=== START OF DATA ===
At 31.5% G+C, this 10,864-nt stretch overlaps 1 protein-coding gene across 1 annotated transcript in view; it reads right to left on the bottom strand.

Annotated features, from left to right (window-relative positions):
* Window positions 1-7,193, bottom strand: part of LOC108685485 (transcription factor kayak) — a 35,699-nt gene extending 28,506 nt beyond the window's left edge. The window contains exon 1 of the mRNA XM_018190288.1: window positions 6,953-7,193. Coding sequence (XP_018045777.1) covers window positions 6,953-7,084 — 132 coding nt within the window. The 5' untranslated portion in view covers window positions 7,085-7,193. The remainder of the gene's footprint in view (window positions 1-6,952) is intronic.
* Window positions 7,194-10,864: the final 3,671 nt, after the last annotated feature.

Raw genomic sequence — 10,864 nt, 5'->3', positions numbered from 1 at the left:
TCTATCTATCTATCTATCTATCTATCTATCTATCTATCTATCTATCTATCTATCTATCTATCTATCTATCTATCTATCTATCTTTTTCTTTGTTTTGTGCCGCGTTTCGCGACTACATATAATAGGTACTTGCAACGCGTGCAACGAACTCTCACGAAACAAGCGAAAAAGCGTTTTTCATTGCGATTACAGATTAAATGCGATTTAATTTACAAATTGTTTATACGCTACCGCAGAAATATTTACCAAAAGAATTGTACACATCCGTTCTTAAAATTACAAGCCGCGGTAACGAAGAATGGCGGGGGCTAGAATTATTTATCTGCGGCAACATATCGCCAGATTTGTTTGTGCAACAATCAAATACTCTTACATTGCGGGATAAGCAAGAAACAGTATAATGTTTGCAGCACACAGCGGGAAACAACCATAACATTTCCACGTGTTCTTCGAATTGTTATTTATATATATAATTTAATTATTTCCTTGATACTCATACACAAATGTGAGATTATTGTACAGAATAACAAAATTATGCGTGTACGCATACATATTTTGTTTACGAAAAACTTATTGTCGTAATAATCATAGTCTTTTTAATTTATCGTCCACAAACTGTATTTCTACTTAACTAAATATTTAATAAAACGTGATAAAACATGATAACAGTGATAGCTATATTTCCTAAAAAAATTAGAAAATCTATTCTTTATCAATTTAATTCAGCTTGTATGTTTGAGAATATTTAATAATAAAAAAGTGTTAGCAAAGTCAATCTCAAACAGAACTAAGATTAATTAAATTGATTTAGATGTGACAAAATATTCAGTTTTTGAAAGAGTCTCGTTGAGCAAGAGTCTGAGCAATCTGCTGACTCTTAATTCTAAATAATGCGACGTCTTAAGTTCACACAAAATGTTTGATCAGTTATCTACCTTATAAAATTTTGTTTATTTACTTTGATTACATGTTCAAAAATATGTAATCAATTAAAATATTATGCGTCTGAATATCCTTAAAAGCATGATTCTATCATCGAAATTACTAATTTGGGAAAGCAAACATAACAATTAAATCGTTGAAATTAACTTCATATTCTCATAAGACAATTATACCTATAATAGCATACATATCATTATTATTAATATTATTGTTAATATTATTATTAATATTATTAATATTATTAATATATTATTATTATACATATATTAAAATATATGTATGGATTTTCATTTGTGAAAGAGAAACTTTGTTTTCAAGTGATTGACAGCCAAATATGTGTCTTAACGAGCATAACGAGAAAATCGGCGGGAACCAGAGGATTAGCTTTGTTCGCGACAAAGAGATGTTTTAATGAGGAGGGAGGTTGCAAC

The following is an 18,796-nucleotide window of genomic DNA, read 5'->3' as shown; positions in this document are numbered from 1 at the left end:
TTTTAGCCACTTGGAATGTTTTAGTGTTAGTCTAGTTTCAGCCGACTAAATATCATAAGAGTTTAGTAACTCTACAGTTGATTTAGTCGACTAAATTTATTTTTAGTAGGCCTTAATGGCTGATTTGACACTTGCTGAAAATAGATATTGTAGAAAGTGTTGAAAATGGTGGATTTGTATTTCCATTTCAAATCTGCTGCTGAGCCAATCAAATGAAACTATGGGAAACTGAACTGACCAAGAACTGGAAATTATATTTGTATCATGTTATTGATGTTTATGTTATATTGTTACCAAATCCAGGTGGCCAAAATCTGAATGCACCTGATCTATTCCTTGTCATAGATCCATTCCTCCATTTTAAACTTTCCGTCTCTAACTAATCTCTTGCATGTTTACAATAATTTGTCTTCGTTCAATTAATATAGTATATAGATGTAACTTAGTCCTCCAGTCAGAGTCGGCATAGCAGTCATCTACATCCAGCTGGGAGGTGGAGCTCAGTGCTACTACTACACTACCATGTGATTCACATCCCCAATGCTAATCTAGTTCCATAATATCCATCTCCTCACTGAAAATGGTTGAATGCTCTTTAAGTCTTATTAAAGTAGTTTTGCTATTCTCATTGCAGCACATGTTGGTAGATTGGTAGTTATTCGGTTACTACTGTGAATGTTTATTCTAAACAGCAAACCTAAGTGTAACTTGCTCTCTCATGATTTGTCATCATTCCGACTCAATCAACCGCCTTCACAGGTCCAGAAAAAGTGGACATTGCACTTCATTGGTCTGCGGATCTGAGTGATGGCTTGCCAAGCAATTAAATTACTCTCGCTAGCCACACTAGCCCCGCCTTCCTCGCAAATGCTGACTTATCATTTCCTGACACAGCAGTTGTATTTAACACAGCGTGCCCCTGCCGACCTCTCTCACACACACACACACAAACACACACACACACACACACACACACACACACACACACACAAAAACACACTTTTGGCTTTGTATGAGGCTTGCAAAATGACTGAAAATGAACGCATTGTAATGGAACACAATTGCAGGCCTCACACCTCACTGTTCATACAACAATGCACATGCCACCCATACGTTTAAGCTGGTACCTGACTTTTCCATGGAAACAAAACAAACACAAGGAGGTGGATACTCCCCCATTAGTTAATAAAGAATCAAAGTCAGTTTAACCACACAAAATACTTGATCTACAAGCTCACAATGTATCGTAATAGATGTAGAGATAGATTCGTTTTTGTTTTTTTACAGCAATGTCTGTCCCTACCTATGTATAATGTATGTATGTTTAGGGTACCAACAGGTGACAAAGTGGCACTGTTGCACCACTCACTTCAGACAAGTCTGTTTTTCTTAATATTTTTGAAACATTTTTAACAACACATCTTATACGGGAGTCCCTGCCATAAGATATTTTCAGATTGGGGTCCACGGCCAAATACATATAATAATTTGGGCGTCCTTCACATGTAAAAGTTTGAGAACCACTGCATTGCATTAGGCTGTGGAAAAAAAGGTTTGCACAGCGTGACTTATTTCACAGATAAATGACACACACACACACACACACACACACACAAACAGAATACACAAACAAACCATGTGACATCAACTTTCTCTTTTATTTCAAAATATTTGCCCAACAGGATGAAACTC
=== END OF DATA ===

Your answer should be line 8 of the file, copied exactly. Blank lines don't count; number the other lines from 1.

TTTTAGCCACTTGGAATGTTTTAGTGTTAGTCTAGTTTCAGCCGACTAAATATCATAAGAGTTTAGTAACTCTACAGTTGATTTAGTCGACTAAATTTATTTTTAGTAGGCCTTAATGGCTGATTTGACACTTGCTGAAAATAGATATTGTAGAAAGTGTTGAAAATGGTGGATTTGTATTTCCATTTCAAATCTGCTGCTGAGCCAATCAAATGAAACTATGGGAAACTGAACTGACCAAGAACTGGAAATTATATTTGTATCATGTTATTGATGTTTATGTTATATTGTTACCAAATCCAGGTGGCCAAAATCTGAATGCACCTGATCTATTCCTTGTCATAGATCCATTCCTCCATTTTAAACTTTCCGTCTCTAACTAATCTCTTGCATGTTTACAATAATTTGTCTTCGTTCAATTAATATAGTATATAGATGTAACTTAGTCCTCCAGTCAGAGTCGGCATAGCAGTCATCTACATCCAGCTGGGAGGTGGAGCTCAGTGCTACTACTACACTACCATGTGATTCACATCCCCAATGCTAATCTAGTTCCATAATATCCATCTCCTCACTGAAAATGGTTGAATGCTCTTTAAGTCTTATTAAAGTAGTTTTGCTATTCTCATTGCAGCACATGTTGGTAGATTGGTAGTTATTCGGTTACTACTGTGAATGTTTATTCTAAACAGCAAACCTAAGTGTAACTTGCTCTCTCATGATTTGTCATCATTCCGACTCAATCAACCGCCTTCACAGGTCCAGAAAAAGTGGACATTGCACTTCATTGGTCTGCGGATCTGAGTGATGGCTTGCCAAGCAATTAAATTACTCTCGCTAGCCACACTAGCCCCGCCTTCCTCGCAAATGCTGACTTATCATTTCCTGACACAGCAGTTGTATTTAACACAGCGTGCCCCTGCCGACCTCTCTCACACACACACACACAAACACACACACACACACACACACACACACACACACACACACAAAAACACACTTTTGGCTTTGTATGAGGCTTGCAAAATGACTGAAAATGAACGCATTGTAATGGAACACAATTGCAGGCCTCACACCTCACTGTTCATACAACAATGCACATGCCACCCATACGTTTAAGCTGGTACCTGACTTTTCCATGGAAACAAAACAAACACAAGGAGGTGGATACTCCCCCATTAGTTAATAAAGAATCAAAGTCAGTTTAACCACACAAAATACTTGATCTACAAGCTCACAATGTATCGTAATAGATGTAGAGATAGATTCGTTTTTGTTTTTTTACAGCAATGTCTGTCCCTACCTATGTATAATGTATGTATGTTTAGGGTACCAACAGGTGACAAAGTGGCACTGTTGCACCACTCACTTCAGACAAGTCTGTTTTTCTTAATATTTTTGAAACATTTTTAACAACACATCTTATACGGGAGTCCCTGCCATAAGATATTTTCAGATTGGGGTCCACGGCCAAATACATATAATAATTTGGGCGTCCTTCACATGTAAAAGTTTGAGAACCACTGCATTGCATTAGGCTGTGGAAAAAAAGGTTTGCACAGCGTGACTTATTTCACAGATAAATGACACACACACACACACACACACACACACAAACAGAATACACAAACAAACCATGTGACATCAACTTTCTCTTTTATTTCAAAATATTTGCCCAACAGGATGAAACTC